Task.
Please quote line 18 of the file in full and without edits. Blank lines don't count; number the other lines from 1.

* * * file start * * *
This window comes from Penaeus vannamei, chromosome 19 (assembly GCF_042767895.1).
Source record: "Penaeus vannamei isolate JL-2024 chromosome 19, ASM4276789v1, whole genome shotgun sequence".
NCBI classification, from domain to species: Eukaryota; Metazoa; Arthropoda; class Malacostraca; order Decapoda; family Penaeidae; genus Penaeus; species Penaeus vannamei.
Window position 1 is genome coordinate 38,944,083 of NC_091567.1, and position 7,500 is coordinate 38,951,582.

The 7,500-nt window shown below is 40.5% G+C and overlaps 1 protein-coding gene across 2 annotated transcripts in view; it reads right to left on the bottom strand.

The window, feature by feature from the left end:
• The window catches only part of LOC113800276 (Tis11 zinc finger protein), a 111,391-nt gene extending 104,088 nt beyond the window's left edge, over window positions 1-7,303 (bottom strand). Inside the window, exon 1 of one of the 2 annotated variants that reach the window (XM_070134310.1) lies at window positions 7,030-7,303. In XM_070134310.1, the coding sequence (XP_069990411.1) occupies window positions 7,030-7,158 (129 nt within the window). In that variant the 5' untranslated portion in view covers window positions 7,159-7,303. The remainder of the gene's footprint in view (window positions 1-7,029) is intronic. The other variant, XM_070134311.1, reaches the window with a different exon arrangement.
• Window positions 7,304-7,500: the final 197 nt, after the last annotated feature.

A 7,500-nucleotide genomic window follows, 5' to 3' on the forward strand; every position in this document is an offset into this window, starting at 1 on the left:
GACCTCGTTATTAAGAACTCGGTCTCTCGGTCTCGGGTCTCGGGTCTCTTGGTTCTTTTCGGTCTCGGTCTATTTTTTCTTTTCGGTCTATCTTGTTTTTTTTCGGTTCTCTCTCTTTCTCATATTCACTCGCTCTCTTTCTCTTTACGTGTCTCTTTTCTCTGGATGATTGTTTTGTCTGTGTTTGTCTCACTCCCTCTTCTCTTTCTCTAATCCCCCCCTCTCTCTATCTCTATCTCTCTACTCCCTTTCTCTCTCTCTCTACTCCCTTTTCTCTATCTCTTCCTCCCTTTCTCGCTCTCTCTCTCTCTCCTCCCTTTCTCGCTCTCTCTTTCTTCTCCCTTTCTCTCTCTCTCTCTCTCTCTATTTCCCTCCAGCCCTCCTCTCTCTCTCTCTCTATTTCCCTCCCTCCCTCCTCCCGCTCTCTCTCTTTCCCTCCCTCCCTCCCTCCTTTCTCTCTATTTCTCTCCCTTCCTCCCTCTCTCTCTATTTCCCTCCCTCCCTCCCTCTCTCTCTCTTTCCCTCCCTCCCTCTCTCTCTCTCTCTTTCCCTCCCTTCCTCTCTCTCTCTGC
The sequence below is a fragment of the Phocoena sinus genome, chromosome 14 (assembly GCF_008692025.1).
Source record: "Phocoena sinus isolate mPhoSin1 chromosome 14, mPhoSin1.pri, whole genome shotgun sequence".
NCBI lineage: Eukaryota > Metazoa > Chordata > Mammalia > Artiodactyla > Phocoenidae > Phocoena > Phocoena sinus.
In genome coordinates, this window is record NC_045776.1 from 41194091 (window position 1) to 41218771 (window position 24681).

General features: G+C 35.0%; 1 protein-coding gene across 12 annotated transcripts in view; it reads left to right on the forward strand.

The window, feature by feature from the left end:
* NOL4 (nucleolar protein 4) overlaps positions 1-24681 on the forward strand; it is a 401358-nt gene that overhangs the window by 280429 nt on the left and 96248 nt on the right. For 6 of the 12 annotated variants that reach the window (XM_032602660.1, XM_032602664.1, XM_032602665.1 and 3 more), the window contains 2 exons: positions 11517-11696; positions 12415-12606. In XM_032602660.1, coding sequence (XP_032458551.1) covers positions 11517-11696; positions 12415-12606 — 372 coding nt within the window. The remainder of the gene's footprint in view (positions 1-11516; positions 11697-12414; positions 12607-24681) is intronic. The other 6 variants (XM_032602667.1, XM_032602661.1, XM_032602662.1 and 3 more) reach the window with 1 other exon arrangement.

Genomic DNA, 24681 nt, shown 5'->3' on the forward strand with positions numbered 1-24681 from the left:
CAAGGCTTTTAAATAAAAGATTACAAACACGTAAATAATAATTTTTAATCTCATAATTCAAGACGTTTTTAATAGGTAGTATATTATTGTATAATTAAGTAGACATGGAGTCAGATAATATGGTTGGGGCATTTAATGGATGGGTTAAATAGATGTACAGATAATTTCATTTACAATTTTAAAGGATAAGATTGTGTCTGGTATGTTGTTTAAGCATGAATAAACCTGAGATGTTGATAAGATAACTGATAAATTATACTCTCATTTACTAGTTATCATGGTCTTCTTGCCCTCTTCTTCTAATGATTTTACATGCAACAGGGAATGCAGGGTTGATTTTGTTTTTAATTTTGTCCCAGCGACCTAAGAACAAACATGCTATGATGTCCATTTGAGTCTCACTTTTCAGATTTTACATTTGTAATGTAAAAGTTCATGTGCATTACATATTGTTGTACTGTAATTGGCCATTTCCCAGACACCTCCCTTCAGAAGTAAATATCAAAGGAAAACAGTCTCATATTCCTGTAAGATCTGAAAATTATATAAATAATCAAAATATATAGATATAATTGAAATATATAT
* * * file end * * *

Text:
Genomic DNA, 24681 nt, shown 5'->3' on the forward strand with positions numbered 1-24681 from the left: